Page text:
Vessels sailing in the South China Sea have not been hampered by China's construction in the South China Sea, shipping companies and an industry expert said in Hong Kong.
Tensions have risen recently after the United States accused China of impeding the freedom of navigation and deployed warships and aircraft to patrol the South China Sea in response to China's infrastructure construction on its islands and reefs.
Asked about whether the construction affected navigation freedom in the South China Sea, Hong Kong-based Orient Overseas Container Line (OOCL), one of the world's largest container shipping companies, said, "our company hasn't noticed any abnormity regarding business operations in this region."
Ship agency S5 Asia, which was rebranded from Jardine Shipping Services last year, also said no disruption was detected.
A reply from the company's operation department in Hong Kong said no such impact had been noticed over the company's business operations in the region.
In the meantime, prof. Lu Chin-Shan from the Shipping Research Center of Hong Kong Polytechnic University, said he had not heard of any market player mentioning disturbances of navigation freedom in the South China Sea.
Prof. Lu said acts such as wars and military exercises did have impact on navigation, as shipping companies would be forced to choose longer routes or pay higher insurance fees.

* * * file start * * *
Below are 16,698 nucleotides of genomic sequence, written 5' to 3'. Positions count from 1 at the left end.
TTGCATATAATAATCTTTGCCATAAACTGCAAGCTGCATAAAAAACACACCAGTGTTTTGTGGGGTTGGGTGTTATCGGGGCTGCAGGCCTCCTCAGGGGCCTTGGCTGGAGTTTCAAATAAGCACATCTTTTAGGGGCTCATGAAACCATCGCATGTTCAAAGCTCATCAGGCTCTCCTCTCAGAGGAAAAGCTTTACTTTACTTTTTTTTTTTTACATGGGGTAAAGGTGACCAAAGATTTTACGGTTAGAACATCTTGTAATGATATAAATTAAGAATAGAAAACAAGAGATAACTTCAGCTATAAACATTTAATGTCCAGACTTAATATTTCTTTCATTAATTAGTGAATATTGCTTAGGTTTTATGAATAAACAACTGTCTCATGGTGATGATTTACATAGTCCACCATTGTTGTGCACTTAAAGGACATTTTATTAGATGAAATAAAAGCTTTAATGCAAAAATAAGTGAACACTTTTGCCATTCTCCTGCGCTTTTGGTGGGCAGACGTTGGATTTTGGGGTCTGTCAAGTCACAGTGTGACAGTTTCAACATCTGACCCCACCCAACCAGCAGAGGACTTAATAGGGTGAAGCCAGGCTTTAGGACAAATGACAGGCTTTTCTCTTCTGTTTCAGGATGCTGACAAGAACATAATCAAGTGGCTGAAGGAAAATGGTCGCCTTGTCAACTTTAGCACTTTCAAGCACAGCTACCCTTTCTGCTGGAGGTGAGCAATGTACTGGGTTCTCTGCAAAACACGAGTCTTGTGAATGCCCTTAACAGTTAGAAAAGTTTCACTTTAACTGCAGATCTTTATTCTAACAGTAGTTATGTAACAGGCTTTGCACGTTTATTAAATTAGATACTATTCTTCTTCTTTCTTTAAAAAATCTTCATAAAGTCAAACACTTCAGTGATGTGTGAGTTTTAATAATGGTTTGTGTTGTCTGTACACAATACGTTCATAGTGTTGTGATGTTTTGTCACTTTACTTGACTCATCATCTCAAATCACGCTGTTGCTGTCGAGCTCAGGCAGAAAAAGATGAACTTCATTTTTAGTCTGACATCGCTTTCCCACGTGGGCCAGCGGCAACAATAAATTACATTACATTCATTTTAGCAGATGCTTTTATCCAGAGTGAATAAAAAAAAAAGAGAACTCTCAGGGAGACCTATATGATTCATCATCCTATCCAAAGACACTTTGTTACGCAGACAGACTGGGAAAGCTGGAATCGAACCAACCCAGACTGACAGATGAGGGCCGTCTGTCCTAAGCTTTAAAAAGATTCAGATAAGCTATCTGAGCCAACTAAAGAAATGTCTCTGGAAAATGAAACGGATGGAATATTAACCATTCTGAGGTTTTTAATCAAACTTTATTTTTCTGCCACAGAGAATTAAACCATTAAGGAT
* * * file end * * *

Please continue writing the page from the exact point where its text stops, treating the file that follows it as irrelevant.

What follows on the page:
However, those scenarios are not seen in the South China Sea region, where navigation freedom is not being affected.
China has refuted such unfounded accusations and expressed the will to help safeguard navigation freedom in the South China Sea.
"China hopes to secure freedom of navigation," Chinese Foreign Minister Wang Yi said Tuesday at a press conference on the sidelines of the ongoing session of the National People's Congress.
Thanks to joint efforts made by China and other countries in the region, the South China Sea remains among the world's safest and freest sail lanes, Wang said.
From technical perspectives, the infrastructure construction built could help facilitate the navigation of ships in the region.
According to Lu, commercial and fishing vessels would be able to benefit from improved infrastructure if more weather forecast equipment could be installed on the South China Sea.